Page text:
Island family embraces all aspects of coastal living in their West End home
The best part of Darren and Heidi Seigel’s home is location. It backs up to a canal that leads to Galveston Bay and faces a nature preserve, allowing the family to watch the sea life come alive before their eyes every day.
“We can see the ducks and their babies, and watch the area change throughout the year from our porches,” Heidi said. “And we can hear a lot of bird noise in the mornings, including the nearby peacocks.”
They built their 3,500-square-foot house in Lafitte’s Cove 17 years ago and moved to Galveston from Manhattan Beach, California. Heidi’s mom had attended medical school at the University of Texas Medical Branch and lives on Galveston Island as well. Heidi and her family frequently vacationed in Galveston and finally decided to make the move to the Texas Gulf Coast, she said. Their three children, Noa, 17, Zane, 21 and Quincy, 25, all grew up in this house, which is a perfect springboard for the coastal lifestyle and outdoor activities the family embraces.
From their boat dock, they frequently swim and play in the water, taking turns jumping off a swing or the roof of the boathouse, paddling on boards down the canal or taking the wave runners out of the canal and into the bay. Darren moved his workplace from downtown to a home office at the start of the COVID-19 pandemic, moving into a former guest bedroom. His passion is riding the Jet Ski and he likes to makes trips around Galveston Island, which takes several hours, when you include fuel stops and lunch. Darren had been hesitant to work from home, but after a year, he wonders why he didn’t do it sooner, he said.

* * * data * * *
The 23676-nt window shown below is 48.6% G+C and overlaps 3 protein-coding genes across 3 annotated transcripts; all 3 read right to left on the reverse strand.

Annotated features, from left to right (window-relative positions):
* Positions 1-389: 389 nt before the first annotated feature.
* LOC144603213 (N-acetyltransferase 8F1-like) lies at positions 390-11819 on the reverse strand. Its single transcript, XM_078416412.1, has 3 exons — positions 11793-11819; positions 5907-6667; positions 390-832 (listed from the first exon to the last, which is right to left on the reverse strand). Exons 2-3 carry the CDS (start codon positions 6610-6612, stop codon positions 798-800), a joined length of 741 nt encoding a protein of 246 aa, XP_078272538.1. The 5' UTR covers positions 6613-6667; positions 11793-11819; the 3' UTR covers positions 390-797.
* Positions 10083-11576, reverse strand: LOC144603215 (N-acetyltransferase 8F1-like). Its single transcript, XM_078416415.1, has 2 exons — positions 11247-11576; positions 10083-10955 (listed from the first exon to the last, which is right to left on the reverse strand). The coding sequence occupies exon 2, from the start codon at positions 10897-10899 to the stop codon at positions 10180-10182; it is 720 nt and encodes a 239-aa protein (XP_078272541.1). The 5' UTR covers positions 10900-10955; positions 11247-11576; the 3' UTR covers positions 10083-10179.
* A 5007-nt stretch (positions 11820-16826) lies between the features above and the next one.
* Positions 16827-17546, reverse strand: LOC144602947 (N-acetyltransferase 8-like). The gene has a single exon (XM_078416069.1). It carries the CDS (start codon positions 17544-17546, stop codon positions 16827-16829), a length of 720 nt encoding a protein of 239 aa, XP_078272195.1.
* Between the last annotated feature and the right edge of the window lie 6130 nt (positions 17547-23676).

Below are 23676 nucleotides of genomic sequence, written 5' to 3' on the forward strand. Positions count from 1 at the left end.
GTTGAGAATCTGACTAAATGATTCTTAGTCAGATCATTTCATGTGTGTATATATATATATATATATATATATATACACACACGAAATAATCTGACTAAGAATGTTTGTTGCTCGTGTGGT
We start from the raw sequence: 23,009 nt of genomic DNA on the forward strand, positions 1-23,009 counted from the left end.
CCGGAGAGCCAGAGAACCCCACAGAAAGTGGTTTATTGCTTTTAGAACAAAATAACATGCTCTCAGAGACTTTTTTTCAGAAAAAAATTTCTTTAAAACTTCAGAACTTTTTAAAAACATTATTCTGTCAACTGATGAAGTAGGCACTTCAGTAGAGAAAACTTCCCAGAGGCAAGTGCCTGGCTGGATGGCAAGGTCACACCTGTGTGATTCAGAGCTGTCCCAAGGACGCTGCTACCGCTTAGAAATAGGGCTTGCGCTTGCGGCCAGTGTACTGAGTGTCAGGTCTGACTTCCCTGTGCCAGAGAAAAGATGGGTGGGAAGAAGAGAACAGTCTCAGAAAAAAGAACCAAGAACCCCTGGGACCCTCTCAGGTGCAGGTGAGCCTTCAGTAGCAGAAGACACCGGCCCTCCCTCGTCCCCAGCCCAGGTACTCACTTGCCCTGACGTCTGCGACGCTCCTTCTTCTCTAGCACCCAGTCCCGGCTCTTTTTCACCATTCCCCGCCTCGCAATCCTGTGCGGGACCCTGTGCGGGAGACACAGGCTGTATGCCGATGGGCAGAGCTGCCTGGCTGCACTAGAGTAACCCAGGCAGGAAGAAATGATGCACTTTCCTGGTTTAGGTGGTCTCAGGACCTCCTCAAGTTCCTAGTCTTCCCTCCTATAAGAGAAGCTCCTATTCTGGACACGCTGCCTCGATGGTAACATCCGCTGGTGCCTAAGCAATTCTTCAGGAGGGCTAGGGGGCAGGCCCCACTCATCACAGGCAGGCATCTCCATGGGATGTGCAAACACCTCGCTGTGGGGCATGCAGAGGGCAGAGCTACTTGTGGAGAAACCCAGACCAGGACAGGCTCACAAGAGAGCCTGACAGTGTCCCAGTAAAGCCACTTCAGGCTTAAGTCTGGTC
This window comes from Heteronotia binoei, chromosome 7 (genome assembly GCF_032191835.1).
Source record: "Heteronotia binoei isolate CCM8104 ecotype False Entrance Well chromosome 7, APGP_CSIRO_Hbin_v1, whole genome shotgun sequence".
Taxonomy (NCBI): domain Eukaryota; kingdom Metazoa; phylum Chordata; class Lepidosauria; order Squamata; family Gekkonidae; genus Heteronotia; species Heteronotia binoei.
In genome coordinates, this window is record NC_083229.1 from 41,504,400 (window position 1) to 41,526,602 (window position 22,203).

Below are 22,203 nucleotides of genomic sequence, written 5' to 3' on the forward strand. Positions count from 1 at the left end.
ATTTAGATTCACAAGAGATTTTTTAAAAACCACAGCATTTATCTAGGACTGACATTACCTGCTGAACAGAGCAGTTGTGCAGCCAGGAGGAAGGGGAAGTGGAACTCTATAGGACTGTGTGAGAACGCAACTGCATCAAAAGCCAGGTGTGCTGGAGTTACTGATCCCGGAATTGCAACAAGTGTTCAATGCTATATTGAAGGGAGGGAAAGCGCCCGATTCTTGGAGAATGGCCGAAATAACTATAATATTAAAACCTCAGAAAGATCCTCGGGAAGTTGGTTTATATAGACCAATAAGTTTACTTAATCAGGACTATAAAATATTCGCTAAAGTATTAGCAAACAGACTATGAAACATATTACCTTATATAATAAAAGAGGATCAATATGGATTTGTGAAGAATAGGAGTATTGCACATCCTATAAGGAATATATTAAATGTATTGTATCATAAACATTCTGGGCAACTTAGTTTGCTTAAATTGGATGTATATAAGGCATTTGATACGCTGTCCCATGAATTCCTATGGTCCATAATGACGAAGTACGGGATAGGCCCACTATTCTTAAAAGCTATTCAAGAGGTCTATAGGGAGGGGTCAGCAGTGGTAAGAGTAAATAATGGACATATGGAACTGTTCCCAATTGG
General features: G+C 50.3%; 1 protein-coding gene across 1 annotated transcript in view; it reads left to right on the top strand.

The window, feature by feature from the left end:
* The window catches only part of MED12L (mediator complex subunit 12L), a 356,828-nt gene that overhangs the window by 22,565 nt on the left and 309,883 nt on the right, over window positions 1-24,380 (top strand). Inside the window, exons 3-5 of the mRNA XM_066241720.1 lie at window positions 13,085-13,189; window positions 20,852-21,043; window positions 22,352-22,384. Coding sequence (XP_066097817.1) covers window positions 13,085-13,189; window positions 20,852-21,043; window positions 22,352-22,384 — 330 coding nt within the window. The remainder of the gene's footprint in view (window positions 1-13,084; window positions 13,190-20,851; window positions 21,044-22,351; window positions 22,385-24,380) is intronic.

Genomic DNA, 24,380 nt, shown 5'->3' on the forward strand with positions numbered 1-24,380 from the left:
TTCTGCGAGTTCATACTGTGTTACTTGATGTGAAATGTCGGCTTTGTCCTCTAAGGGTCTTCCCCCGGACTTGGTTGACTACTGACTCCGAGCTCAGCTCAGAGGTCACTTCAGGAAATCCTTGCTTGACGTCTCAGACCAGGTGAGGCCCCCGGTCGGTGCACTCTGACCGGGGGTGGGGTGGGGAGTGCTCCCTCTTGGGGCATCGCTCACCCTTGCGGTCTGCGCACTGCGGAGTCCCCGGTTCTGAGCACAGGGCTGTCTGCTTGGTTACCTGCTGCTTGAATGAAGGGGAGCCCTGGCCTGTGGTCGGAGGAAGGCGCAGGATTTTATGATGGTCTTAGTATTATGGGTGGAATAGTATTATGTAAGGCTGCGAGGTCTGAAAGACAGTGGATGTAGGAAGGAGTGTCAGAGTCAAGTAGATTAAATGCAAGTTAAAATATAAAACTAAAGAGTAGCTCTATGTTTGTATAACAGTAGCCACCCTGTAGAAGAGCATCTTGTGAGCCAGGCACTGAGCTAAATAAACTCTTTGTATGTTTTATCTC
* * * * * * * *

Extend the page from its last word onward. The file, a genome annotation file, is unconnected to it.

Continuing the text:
The large house, with its wraparound porches and decks, gives the family an extra 2,000 square feet of living space. They have created “zones” outside: a special place for sunrise viewing and coffee; another for cocktails and sunsets or yoga and exercise; dining and entertaining; and as an outdoor shower and TV.
“We use all of this space — a lot,” Heidi said.
Famous restaurant chain Whataburger, seeking to capture the island lifestyle, even made a commercial at the house about five years ago.
The heart of the house is on the main floor. A large, open kitchen with an oversized island is where eating, chatting, homework and hanging out happens. The dining “room” is contiguous and overlooks one of the porches, with floor-to-ceiling windows and doors. The dark floors are made of eucalyptus, and the walls are painted a soft, light color contrasting with the dark granite countertops. The large living room, with its generous fireplace and comfortable chairs, is on the other side of the great room. The area is flooded with natural light and interesting art, creating a relaxing space.
The first floor also is where Zane’s bedroom is, as well as the utility room and Darren’s office. Upstairs are three bedrooms for Noa, Quincy and their parents. Noa’s bedroom faces the nature preserve and Quincy has a view of the canal. Heidi and Darren’s bedroom looks out onto the canal, and they spend time on their adjacent deck, enjoying the constant breeze off the water, they said. The cathedral ceiling in the bedroom makes it feel more spacious than it actually is. A collection of hats and head coverings decorate one wall.
From the canal behind their house, they hop on their boat to visit friends, relatives or dine at waterfront restaurants. They frequently kayak in the area as well. And they have mapped out a 3-mile, 4-mile and 5-mile trail through the neighborhood for walks or runs, as well as longboat skateboarding along the smooth surface street. Living in their quiet neighborhood is so much easier than their lives in California, they said.
“Everything is easier here,” Heidi said. “Everything is more accessible, less traffic and less expensive. It makes life easier.”